Simply put, an innovation is a new idea, a new device, a new system, or a new process. In business, it could mean the introduction and implementation of new ideas, systems and processes, or the development of products and services, with the goal of making the business succeed and grow. In short, innovation is what every business needs in order to be competitive in the face of ever-changing business climates.
Innovation vs. Invention vs. Improvement
Many erroneously interchange innovation with invention, and innovation with improvement, thinking they are one and the same. The simple definition, as stated above, seems to support this misconception. However, there are marked differences among these three.
If you are creating something entirely new or unique from scratch, or from the ground up, that is invention. It is basically a new and original idea. Innovation is when this invention, or new idea, is translated, altered, or changed into another idea that gives better results or outcomes.
On the other hand, many are likely to say that innovation is the same as improvement. This is not necessarily true, since improvement can be defined as “doing something better”, whereas innovation runs more along the lines of “doing something different” or “doing something differently”. The difference also lies in the amount of risk involved. Improvement is less risky, since there is only one or two expected outcomes (bigger, better, more). With innovation, the wider range of possible results or outcomes make it riskier.
Innovation in Business
Clayton Christensen introduced the Theory of Disruptive Innovation in his book, “The Innovator’s Dilemma”, stating that being innovative will begin by disrupting the old way of doing things. The innovation – or the disruptor – starts out small, or at the low end, working continuously towards bigger results, such as improved processes, more advanced products, or better services.
For the longest time, Apple has been touted as the most innovative company in the world, churning out breakthrough products that are instrumental in changing the way people view – and use – communication and computing gadgets. When MP3 and other portable music players were the norm, Apple’s innovativeness surfaced when it introduced the iPod, then the iPhone, and then the iPad. Of course, the progression from the original iPhone to the iPhone 5 falls more under improvement than innovation.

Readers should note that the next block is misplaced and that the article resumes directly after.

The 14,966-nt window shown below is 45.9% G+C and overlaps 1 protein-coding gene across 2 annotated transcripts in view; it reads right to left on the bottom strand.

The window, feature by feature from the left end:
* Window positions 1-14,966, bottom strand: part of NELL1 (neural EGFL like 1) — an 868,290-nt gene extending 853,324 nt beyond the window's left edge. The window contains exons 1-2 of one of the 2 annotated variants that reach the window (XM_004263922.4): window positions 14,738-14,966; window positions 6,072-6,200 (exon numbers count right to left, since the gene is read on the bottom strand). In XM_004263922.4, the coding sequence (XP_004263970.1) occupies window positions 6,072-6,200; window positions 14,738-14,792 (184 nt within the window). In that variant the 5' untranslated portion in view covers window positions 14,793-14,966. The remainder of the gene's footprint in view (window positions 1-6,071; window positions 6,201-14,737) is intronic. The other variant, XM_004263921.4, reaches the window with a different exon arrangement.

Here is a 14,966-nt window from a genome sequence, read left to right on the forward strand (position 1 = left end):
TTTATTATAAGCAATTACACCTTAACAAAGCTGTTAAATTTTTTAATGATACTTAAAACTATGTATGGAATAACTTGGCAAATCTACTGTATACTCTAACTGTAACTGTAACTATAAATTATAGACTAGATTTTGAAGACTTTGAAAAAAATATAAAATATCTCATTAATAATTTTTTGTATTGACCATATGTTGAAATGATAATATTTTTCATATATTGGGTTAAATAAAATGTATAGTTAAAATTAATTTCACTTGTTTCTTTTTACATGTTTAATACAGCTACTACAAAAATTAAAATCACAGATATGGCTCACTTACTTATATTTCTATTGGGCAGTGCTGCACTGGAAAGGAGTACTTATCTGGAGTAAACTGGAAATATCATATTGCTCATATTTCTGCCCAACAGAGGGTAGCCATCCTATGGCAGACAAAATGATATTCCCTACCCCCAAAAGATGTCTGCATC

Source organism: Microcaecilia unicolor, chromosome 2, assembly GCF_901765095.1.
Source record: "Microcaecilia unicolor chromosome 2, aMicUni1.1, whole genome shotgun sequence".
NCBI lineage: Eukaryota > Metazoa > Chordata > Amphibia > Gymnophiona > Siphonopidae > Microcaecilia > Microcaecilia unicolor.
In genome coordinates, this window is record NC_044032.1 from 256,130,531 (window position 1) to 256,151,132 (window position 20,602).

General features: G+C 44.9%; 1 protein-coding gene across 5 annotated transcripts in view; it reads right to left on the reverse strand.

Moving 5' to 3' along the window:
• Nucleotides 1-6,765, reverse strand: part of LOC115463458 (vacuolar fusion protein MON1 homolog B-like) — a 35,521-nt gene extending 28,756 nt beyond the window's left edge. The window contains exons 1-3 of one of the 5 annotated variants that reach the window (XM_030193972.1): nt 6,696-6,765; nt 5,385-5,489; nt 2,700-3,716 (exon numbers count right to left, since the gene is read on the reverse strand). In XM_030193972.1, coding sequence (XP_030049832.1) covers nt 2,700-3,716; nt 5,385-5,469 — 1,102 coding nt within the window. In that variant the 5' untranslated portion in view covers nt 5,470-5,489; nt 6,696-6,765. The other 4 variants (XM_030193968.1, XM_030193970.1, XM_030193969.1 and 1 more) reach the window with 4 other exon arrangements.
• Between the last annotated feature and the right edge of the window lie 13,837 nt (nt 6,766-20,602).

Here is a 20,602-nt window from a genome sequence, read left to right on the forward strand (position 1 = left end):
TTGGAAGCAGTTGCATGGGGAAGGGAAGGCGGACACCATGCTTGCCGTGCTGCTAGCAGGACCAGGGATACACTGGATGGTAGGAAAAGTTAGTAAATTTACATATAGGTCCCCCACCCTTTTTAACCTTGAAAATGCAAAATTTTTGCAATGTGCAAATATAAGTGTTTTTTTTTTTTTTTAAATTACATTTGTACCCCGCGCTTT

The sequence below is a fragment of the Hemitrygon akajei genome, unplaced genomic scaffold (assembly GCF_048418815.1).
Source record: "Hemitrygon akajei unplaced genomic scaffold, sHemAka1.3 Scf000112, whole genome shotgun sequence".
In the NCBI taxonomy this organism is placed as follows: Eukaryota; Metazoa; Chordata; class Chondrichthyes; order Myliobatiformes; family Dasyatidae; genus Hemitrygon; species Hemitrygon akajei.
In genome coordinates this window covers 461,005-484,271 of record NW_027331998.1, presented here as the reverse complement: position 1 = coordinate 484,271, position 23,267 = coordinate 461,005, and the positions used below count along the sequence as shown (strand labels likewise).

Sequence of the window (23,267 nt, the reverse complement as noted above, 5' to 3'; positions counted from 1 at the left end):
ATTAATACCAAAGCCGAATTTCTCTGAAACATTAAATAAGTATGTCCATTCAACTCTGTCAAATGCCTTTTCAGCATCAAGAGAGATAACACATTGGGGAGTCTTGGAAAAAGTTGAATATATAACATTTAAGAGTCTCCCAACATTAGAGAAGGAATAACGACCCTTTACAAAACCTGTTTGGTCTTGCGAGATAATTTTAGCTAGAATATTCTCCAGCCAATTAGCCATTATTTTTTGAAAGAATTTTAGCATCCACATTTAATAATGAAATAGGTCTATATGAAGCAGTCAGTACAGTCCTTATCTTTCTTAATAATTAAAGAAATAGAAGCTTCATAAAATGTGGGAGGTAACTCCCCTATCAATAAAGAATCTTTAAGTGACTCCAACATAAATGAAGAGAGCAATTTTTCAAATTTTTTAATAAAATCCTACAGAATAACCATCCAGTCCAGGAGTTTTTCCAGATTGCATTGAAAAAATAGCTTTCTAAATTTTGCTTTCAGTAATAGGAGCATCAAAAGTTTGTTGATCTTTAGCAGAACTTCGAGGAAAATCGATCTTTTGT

Common Types of Innovations in Business
- Process innovation – this refers to the organizational and operational structure of businesses, as well as its core processes.
- Product or service innovation – this focuses on the offerings of the business. It refers to the key features of what product or service they are offering.
- Product or service delivery innovation – this may also be called “marketing innovation”. It refers to how the product or the service is communicated or made accessible to customers or clients. The innovative ideas center mostly on how to make a better customer or client experience.
- Financial innovation – more often than not, this pertains to innovations regarding the business model and the value network of the business.
When applied, innovation requires a lot of time, money and resources. However, when done right, it could also save a lot of time, money and resources. Essentially, innovation can make or break a business.